“The contention advanced on behalf of the Corporation was that
s 24(1) affords the applicant no locus standi in judicio
to seek redress for a contravention of the Declaration of Rights
other than in relation to itself (the exception being where a person
is detained). It has no right to do so either on behalf of the
general public or anyone else. Put otherwise, a constitutional
right
that invalidates a law may be invoked by a person affected by the law
only if that person is also entitled to the benefit of
the
constitutional right. If not so entitled, then that person will be
precluded from impugning the law. See Hans Muller v
Superintendent Presidency Jail, Calcutta
1955 AIR 367 (Supreme
Court of India). The exception is where the person is the accused
in a prosecution for breach of the law.
See Hogg Constitutional
Law of Canada
3 ed at p 1274. I have no difficulty in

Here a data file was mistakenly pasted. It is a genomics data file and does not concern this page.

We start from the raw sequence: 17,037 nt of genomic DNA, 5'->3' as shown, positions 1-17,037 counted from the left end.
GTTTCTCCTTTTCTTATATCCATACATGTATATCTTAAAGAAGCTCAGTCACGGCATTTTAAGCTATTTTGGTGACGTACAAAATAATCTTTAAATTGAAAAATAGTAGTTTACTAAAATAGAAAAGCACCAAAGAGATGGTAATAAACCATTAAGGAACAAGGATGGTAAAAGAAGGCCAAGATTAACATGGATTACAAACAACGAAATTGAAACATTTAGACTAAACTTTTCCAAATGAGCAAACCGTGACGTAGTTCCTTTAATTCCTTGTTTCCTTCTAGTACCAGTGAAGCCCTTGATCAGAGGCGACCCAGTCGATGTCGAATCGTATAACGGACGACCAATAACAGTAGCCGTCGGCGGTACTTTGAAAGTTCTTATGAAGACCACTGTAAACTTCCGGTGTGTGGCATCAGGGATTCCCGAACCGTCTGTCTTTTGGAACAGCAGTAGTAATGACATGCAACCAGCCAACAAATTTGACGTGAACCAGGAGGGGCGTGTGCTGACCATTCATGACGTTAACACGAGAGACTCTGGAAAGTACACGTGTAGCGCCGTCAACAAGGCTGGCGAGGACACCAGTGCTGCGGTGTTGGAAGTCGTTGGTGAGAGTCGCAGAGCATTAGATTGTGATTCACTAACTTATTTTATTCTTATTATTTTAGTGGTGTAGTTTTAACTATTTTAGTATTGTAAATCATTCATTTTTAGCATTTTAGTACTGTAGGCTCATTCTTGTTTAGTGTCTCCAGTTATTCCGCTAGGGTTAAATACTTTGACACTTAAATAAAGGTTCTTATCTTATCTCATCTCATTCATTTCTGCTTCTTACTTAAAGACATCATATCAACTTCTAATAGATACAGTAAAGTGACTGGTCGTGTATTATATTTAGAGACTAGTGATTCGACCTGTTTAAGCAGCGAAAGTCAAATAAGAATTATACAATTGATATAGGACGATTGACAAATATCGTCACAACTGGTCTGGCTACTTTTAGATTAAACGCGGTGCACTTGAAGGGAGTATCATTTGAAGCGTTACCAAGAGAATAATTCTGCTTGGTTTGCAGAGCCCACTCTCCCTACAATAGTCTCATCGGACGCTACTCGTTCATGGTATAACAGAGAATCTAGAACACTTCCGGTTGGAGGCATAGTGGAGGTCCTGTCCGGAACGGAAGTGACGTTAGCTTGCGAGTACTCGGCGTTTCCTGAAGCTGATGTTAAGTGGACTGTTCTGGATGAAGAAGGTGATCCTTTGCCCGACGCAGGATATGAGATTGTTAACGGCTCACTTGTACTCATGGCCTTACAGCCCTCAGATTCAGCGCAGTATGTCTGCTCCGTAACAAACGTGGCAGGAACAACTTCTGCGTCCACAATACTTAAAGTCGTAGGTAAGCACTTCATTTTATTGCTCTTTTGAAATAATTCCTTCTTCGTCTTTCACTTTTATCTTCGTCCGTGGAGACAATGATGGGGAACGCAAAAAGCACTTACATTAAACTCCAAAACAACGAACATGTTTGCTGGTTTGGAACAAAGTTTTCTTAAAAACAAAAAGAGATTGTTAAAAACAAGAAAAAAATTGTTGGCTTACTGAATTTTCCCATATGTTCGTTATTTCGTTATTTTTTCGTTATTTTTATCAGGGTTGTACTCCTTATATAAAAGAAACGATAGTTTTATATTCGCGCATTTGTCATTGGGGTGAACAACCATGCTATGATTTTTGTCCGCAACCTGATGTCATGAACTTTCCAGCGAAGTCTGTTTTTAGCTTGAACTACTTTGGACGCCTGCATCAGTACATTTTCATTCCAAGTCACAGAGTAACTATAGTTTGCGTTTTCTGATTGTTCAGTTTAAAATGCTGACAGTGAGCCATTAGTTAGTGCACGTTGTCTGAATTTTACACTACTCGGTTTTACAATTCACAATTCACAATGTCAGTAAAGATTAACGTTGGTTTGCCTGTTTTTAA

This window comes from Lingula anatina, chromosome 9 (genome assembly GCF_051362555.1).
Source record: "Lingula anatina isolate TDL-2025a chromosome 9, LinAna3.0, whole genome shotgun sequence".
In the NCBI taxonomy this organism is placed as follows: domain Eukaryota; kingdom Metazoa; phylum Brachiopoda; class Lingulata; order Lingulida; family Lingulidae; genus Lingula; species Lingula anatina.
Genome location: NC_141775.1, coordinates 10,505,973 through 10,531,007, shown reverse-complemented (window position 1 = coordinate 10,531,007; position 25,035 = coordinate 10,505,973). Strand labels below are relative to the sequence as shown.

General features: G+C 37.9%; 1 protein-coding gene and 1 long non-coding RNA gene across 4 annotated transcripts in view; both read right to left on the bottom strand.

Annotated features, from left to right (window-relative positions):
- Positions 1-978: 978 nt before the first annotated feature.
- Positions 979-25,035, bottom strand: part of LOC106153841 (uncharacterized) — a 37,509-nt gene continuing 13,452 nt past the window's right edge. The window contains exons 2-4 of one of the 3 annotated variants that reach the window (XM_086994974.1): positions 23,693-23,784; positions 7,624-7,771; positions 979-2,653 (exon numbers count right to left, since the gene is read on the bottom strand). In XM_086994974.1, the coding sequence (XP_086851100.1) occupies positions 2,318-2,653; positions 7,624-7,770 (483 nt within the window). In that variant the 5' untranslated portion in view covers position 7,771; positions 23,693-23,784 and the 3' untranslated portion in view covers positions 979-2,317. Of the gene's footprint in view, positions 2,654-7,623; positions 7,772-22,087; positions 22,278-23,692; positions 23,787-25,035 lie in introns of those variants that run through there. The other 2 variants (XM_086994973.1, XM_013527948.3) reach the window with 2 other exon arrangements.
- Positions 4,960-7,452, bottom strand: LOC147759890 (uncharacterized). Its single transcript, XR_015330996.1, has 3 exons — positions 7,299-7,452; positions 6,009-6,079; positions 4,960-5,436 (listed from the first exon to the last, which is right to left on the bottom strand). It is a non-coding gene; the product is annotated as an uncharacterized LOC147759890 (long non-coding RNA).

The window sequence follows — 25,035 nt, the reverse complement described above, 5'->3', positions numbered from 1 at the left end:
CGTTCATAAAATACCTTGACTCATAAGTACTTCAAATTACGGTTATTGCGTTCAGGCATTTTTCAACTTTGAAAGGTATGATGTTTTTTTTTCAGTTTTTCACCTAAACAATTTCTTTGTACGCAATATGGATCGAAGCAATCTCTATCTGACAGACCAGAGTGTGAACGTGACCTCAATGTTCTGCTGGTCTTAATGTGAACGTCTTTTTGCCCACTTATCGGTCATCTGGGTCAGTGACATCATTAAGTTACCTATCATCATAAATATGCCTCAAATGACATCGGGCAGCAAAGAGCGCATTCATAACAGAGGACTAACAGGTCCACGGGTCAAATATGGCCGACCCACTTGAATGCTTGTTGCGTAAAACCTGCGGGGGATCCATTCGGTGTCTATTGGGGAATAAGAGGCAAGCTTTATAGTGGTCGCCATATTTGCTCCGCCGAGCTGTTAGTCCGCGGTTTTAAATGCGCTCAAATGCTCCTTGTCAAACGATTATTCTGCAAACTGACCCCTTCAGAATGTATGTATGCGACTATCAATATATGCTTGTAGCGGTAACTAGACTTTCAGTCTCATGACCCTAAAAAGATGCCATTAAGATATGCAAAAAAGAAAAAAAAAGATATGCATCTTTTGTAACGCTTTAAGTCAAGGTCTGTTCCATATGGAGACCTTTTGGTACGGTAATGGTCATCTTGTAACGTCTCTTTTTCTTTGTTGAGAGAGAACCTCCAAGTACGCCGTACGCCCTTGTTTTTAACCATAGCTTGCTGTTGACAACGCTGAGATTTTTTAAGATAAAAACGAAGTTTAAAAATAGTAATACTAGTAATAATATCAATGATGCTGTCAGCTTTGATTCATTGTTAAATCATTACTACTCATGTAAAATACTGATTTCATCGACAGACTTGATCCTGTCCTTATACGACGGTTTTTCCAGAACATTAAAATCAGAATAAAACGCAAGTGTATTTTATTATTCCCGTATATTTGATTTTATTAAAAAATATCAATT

accepting this proposition.”






In the case of United
Parties v The Minister of Justice, Legal and Parliamentary Affairs
and Ors
1997 (2) ZLR 254 (S), this Court held that a political
party had no locus standi in judicio to challenge the
provisions of the Electoral Act which it alleged contravened the
right to freedom of expression of voters, such
right being protected
by s 20 of the Constitution. In dismissing the application
GUBBAY CJ said at p 258 B-E:






“Thus, s 24(1) affords the applicant locus standi in
judicio
to seek redress for a contravention of the Declaration of
Rights only in relation to itself (the exception being where a person
is
detained). It has no right to do so either on behalf of the
general public or anyone else. The applicant must be able to show
a
likelihood of itself being affected by the law impugned before
it can invoke a constitutional right to invalidate that law. See
Retrofit (Pvt) Ltd v Posts and Telecommunications Corporation and